When a doubting young boy takes an extraordinary train ride to the North Pole, he embarks on a journey of self-discovery that shows him that the wonder of life never fades for those who believe. Based on the best-selling children's book by Chris Van Allsburg.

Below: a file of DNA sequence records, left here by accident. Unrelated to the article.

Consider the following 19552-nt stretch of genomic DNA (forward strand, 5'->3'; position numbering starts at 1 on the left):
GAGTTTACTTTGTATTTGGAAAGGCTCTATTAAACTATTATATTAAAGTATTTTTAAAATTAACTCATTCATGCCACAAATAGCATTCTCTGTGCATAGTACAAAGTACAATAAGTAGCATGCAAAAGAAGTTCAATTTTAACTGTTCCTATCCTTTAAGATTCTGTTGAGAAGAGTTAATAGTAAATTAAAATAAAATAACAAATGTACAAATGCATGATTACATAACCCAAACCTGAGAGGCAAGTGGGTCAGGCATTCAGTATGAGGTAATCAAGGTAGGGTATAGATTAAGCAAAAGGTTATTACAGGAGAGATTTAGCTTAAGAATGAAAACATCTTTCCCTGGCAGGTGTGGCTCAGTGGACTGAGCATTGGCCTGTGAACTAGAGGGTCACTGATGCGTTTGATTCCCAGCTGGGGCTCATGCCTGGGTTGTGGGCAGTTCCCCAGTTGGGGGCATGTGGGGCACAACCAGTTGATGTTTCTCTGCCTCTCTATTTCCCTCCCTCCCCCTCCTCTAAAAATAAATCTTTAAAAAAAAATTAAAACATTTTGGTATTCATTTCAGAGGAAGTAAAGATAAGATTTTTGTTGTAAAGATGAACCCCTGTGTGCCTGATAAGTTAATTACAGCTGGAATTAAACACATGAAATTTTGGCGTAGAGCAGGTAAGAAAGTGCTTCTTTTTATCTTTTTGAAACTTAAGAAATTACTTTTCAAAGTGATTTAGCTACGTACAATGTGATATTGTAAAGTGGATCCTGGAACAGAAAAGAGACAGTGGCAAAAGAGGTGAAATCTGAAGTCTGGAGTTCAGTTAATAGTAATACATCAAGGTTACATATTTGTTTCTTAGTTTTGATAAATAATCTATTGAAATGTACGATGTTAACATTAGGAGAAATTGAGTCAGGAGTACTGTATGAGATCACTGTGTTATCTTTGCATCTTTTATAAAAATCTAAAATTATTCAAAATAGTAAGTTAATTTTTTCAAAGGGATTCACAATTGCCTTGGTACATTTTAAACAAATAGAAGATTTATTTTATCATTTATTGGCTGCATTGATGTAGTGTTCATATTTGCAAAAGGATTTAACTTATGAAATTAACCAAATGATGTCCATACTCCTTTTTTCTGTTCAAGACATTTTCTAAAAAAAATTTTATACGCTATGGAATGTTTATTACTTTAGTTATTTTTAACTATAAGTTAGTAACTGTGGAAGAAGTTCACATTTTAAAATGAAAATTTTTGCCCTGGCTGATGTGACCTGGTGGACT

• 1 hr 40 minGHDSD
  • Nov 10, 2004
  • Animation

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Cast & Crew

  • Christopher CoppolaActor

  • Tom HanksActor